It might be best to begin with the question of norms and work up to matters of law. It is well-nigh incomprehensible that the President would call the Federal Bureau of Investigation to inquire about any pending criminal investigation. The norm is the generally and well-understood one: that the President, while responsible for the leadership of the Department and certainly able to dictate legal policy, including criminal justice policy, should refrain from any attempt to influence criminal enforcement decisions. The operative distinction is between setting the substance and priorities for criminal law enforcement and deciding on particular prosecutions. A president is certainly free to determine the former, and indeed that's what the chief executive is elected to do. But the president should never attempt to influence the latter, for the simple and obvious reason that we would not want the most senior political figure in government deciding upon whom to visit the cost and potential ruin of criminal prosecution.

In this case, President Trump took a step further and inquired about the possibility that he, in his personal capacity, was subject to investigation. If the norm as applied more generally holds at all in criminal cases, it applies with special force in a case where the President would intervene in the criminal justice process in his own self-interest or the interests of political supporters, friends, family members or allies.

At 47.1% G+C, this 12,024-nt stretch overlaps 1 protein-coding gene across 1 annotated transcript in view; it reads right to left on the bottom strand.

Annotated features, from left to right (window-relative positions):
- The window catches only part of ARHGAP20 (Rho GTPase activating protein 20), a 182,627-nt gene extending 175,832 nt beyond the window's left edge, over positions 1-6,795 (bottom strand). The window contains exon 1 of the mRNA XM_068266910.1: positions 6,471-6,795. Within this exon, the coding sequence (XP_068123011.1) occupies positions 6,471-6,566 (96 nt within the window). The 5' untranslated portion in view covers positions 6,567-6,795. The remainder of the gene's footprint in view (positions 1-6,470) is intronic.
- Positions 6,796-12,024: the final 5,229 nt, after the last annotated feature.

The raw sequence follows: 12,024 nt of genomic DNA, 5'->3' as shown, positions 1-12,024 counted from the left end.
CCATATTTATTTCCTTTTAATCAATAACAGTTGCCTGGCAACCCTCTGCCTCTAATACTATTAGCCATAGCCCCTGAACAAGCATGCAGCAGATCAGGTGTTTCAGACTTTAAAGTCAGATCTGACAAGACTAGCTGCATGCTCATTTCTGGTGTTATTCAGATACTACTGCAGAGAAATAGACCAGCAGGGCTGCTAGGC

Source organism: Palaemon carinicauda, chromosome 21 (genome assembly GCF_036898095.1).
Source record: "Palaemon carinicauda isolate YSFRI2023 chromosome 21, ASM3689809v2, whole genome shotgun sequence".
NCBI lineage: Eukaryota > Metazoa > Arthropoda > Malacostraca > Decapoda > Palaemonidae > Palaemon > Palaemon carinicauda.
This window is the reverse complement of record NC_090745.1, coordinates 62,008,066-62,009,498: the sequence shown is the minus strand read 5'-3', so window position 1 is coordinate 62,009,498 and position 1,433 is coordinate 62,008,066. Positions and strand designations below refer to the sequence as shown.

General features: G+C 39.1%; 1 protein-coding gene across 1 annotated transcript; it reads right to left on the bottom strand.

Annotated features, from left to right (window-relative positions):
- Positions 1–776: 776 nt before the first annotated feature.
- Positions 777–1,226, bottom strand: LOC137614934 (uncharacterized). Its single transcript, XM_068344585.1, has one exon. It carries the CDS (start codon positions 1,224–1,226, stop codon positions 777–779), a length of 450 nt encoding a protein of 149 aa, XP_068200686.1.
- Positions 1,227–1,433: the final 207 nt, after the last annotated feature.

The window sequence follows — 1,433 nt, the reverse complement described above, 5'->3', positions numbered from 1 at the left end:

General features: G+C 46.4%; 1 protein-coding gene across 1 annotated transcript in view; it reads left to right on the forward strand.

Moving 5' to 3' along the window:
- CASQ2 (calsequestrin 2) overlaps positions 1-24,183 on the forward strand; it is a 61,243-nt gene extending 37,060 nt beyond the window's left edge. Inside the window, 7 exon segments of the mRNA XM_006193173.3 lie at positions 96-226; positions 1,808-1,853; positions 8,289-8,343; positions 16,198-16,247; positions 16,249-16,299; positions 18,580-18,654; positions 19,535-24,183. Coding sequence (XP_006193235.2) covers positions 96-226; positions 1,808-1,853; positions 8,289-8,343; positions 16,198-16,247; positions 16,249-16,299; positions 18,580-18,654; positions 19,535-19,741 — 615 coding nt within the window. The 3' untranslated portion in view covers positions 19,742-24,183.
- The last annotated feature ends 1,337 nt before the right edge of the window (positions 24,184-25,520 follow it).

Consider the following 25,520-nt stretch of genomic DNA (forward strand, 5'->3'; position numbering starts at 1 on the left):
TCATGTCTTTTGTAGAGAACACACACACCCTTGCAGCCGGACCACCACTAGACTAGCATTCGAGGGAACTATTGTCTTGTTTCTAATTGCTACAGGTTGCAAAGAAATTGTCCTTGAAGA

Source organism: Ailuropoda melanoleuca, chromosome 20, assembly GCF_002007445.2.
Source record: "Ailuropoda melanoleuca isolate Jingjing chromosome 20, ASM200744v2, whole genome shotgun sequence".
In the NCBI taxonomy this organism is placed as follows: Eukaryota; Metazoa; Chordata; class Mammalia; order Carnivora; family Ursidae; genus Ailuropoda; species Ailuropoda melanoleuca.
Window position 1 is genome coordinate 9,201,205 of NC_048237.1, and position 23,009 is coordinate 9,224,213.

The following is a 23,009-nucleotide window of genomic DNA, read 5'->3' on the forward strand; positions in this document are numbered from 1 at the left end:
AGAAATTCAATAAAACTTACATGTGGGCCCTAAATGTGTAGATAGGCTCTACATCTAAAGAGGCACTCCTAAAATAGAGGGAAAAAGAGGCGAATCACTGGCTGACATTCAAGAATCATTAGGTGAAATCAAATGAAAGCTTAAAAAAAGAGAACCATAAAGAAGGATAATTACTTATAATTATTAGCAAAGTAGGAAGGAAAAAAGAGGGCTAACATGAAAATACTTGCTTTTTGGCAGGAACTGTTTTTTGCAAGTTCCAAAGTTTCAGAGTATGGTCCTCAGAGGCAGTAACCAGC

Why would the President have included this admission in his letter? Presumably he or some of his advisers imagined that, having been assured that he was not the subject or target of a criminal investigation, and having made public that assurance, the President could freely fire Mr. Comey without facing the charge that he was acting to defend himself.

If this was the calculation, it was badly made. Having already pressed Mr. Comey for assurances that he was not under investigation, but having known that some investigation into the Russian matter was being pursued and would touch upon at least his campaign and other personal or professional associates, Mr. Trump accomplished the opposite of what he may have intended. Whether or not the President was told or concluded that he was not personally exposed to liability, the investigation very directly affects his personal and political interests. He can hardly deny that he was aware of the threat to those interests. The President has repeatedly tweeted out his frustrations over the ongoing interest in the Russia-Trump campaign connection and recently described it as a charade on which no further tax dollars should be spent.